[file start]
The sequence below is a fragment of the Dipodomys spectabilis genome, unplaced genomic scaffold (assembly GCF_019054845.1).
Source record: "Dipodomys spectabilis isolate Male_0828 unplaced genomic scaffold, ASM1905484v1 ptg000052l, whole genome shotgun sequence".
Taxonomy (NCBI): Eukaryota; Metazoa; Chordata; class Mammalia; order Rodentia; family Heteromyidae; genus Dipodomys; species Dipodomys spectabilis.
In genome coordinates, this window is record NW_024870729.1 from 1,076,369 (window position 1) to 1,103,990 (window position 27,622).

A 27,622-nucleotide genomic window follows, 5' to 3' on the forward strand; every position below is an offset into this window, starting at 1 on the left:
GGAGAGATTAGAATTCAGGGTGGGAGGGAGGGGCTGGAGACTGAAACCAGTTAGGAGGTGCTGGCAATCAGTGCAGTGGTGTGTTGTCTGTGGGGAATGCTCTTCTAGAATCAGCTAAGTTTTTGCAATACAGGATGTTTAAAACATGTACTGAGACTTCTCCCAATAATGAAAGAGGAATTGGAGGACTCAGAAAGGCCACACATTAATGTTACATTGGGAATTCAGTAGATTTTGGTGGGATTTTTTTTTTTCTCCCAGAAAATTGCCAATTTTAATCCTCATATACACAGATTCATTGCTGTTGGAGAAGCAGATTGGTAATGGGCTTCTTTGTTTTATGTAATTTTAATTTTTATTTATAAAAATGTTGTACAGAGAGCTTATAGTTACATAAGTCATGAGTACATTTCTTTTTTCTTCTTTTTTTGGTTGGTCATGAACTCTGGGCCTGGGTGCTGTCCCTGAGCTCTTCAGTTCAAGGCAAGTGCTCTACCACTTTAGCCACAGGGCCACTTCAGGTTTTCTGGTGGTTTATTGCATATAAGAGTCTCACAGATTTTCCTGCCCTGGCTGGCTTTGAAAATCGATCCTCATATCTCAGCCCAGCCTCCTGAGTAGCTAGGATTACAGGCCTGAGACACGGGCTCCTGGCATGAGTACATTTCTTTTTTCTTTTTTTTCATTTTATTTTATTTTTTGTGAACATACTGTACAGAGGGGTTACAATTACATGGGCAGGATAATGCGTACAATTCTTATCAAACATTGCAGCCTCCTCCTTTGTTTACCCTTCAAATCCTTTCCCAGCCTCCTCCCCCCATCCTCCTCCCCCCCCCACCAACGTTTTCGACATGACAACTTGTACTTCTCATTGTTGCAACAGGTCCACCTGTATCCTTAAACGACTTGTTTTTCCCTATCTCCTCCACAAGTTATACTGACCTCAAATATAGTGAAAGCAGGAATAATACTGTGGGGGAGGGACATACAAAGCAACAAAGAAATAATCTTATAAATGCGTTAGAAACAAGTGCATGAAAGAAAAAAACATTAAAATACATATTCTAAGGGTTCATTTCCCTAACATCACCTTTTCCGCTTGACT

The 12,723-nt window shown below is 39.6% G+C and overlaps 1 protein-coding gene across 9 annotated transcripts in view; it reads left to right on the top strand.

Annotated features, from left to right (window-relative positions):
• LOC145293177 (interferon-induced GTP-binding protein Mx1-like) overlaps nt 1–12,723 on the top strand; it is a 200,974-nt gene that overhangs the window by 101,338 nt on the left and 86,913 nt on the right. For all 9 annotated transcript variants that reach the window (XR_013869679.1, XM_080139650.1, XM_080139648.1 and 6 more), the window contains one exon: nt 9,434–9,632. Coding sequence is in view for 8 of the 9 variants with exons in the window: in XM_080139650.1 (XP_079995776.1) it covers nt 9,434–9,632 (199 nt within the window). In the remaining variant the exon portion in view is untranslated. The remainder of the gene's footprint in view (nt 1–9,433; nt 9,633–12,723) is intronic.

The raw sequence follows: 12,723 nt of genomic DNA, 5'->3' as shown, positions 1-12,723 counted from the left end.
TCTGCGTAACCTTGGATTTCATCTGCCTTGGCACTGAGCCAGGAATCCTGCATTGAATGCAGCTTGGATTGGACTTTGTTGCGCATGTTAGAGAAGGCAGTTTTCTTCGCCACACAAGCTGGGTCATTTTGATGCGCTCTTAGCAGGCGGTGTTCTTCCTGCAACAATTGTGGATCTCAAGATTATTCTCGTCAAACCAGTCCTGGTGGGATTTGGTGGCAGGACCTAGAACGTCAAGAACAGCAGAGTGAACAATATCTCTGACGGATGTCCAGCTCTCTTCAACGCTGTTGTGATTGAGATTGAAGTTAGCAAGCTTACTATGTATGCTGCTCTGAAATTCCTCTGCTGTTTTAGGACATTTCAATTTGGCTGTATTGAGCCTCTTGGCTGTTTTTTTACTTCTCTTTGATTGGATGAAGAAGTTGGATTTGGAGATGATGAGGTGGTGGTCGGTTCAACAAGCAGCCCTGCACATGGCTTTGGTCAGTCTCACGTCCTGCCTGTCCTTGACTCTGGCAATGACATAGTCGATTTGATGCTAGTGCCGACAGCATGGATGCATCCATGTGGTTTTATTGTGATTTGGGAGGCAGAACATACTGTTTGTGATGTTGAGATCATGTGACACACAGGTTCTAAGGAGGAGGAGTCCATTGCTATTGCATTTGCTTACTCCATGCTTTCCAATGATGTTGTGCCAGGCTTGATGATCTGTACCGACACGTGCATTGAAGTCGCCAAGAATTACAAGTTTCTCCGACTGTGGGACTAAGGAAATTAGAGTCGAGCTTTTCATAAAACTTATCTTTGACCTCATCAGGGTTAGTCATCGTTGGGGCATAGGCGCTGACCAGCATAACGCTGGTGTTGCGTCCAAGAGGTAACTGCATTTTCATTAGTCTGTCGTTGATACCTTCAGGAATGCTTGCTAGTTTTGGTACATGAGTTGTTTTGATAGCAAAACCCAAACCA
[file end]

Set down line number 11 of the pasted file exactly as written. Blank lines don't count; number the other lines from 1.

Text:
TCTGCGTAACCTTGGATTTCATCTGCCTTGGCACTGAGCCAGGAATCCTGCATTGAATGCAGCTTGGATTGGACTTTGTTGCGCATGTTAGAGAAGGCAGTTTTCTTCGCCACACAAGCTGGGTCATTTTGATGCGCTCTTAGCAGGCGGTGTTCTTCCTGCAACAATTGTGGATCTCAAGATTATTCTCGTCAAACCAGTCCTGGTGGGATTTGGTGGCAGGACCTAGAACGTCAAGAACAGCAGAGTGAACAATATCTCTGACGGATGTCCAGCTCTCTTCAACGCTGTTGTGATTGAGATTGAAGTTAGCAAGCTTACTATGTATGCTGCTCTGAAATTCCTCTGCTGTTTTAGGACATTTCAATTTGGCTGTATTGAGCCTCTTGGCTGTTTTTTTACTTCTCTTTGATTGGATGAAGAAGTTGGATTTGGAGATGATGAGGTGGTGGTCGGTTCAACAAGCAGCCCTGCACATGGCTTTGGTCAGTCTCACGTCCTGCCTGTCCTTGACTCTGGCAATGACATAGTCGATTTGATGCTAGTGCCGACAGCATGGATGCATCCATGTGGTTTTATTGTGATTTGGGAGGCAGAACATACTGTTTGTGATGTTGAGATCATGTGACACACAGGTTCTAAGGAGGAGGAGTCCATTGCTATTGCATTTGCTTACTCCATGCTTTCCAATGATGTTGTGCCAGGCTTGATGATCTGTACCGACACGTGCATTGAAGTCGCCAAGAATTACAAGTTTCTCCGACTGTGGGACTAAGGAAATTAGAGTCGAGCTTTTCATAAAACTTATCTTTGACCTCATCAGGGTTAGTCATCGTTGGGGCATAGGCGCTGACCAGCATAACGCTGGTGTTGCGTCCAAGAGGTAACTGCATTTTCATTAGTCTGTCGTTGATACCTTCAGGAATGCTTGCTAGTTTTGGTACATGAGTTGTTTTGATAGCAAAACCCAAACCA